- Only burn candles under constant supervision.
- Keep burning candles a minimum of one foot away in all directions from flammable and combustible items.
- Keep candlewicks trimmed to within one-quarter (¼) inch from the top of the candle.
- Do not allow candles to burn down to the bottom of their container.
- Extinguish all candles before leaving the house or when going to bed at night.
- Place candles in safe locations, out of the reach of children or pets.
- Only place candles on secure furniture that is unlikely to tip over.
To help prevent a smoking accident from causing a fire, the U.S. Fire Administration recommends that you:
- Smoke outside. Many things in your home can catch on fire if they touch something hot like a cigarette or ashes. It is always safer to smoke outside.
- Put cigarettes out all the way. Do this every time. Don’t walk away from lit cigarettes and other smoking materials. Put water on the ashes and butts to make sure they are really out before you put them in the trash.
- Be alert. Do not smoke after taking medicine that makes you tired. You may not be able to prevent or escape from a fire if you are sleepy or have taken medicine that makes you tired.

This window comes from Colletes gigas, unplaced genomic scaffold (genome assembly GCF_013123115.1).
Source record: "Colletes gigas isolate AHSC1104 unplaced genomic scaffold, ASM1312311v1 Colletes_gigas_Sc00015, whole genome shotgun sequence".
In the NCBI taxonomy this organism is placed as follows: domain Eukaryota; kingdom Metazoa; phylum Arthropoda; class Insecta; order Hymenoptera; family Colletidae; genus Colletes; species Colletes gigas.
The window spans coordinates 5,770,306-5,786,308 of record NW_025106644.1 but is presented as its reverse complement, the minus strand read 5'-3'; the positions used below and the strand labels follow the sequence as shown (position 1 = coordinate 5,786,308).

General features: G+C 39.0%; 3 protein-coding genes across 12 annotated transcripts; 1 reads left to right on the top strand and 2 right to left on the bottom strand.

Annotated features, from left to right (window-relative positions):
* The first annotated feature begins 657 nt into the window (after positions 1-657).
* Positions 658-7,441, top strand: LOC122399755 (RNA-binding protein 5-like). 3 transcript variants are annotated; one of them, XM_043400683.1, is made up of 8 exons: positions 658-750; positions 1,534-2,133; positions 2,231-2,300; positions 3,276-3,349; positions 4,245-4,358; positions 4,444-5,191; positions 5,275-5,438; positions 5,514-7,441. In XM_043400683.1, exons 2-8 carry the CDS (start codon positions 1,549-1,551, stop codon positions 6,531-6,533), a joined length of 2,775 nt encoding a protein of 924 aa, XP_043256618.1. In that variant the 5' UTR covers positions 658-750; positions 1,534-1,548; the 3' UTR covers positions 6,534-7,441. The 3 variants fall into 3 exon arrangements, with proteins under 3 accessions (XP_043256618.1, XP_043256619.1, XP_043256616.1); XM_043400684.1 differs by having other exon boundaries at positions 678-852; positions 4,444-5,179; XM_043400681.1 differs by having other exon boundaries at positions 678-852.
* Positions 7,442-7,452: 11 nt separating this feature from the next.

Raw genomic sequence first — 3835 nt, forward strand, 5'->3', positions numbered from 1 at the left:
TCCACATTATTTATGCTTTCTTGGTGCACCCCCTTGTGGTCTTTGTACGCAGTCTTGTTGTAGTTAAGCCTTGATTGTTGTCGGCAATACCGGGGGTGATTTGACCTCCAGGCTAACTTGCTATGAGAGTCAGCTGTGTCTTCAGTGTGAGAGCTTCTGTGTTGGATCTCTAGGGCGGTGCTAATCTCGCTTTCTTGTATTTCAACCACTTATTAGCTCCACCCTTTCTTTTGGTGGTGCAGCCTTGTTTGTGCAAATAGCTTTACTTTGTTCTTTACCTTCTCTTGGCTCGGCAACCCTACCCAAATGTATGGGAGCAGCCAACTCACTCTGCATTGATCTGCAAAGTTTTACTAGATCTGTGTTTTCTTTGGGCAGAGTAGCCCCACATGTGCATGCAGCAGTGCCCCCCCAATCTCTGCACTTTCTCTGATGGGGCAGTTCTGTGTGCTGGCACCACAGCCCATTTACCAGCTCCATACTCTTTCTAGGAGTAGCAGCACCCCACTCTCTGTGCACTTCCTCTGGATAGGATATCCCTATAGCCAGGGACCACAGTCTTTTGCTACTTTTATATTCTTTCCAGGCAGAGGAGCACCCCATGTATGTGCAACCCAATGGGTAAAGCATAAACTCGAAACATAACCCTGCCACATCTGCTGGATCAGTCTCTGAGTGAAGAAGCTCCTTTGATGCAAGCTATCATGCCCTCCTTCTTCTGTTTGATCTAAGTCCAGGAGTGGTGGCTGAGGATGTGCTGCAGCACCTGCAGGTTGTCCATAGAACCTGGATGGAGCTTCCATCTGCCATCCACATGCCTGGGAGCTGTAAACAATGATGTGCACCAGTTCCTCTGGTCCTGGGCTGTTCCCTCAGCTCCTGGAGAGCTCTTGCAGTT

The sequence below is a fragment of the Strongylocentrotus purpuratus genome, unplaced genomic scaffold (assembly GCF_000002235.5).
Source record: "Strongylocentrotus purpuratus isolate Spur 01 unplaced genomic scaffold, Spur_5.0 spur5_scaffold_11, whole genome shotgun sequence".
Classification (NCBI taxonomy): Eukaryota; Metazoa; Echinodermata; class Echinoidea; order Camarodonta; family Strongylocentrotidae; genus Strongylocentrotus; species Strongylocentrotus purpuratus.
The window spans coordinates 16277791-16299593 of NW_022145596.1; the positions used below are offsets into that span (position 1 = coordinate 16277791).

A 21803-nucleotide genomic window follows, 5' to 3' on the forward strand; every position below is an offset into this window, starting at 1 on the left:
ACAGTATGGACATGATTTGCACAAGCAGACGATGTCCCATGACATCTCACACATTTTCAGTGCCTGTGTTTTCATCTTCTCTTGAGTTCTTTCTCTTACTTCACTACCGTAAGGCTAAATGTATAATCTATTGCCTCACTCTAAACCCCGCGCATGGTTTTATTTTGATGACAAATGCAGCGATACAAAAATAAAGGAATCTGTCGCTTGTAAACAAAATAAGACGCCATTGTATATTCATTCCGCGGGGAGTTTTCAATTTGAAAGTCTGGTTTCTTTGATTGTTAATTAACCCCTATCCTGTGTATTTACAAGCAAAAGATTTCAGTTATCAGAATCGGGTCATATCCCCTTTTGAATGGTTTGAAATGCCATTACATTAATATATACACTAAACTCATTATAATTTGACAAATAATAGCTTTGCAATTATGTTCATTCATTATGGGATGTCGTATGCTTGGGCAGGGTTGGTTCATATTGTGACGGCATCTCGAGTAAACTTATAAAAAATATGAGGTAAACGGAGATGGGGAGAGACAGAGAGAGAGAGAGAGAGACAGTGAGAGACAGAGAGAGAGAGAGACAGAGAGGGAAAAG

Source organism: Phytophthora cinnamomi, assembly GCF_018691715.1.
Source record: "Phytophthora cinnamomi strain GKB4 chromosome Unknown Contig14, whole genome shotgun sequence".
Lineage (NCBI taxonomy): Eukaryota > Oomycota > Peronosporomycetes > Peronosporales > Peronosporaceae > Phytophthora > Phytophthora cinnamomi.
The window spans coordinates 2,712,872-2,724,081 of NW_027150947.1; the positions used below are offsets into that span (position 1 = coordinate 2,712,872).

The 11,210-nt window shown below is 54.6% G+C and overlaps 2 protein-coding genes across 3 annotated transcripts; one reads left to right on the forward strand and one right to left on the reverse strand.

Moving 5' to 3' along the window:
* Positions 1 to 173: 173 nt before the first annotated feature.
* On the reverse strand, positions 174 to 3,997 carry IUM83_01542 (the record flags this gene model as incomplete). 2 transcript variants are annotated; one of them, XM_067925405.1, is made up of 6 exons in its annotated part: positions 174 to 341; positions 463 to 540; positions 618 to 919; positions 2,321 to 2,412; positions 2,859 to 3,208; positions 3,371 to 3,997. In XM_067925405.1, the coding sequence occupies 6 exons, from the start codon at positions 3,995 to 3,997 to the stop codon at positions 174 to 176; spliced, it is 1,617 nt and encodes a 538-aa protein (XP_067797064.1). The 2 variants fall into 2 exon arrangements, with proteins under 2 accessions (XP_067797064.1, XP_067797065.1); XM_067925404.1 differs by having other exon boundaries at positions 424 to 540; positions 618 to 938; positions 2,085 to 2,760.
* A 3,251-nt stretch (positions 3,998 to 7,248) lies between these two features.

- Never smoke around medical oxygen. Medical oxygen can explode if a flame or spark is near. Even if the oxygen is turned off, it can still catch on fire.
- Never smoke in bed. Mattresses and bedding can catch on fire easily. Do not smoke in bed because you might fall asleep with a lit cigarette.
- Put your cigarette out in an ashtray or bucket with sand. Use ashtrays with a wide base so they won’t tip over and start a fire.
Take fire precautions at home during the holiday season.
- Ensure that your live tree is fresh as the needles should be hard to pull from the branches and don’t break when bent between your fingers.
- Place the tree away from heat sources such as fireplaces, vents and radiators.
- Check the water level daily and make sure the stand is filled with water.
- Make sure the tree is not blocking doorways and is out of traffic.
- Look for the “Fire Resistant” label if you buy an artificial tree.
If you spot a fire, call 911 immediately. Can’t find the source of the smell? Contact your fire department — it’s better to be safe than sorry. If there’s no fire but you suspect a mechanical or electrical problem, contact a licensed repair technician as soon as possible.
Practice fire prevention year-round with these tips from State Farm®.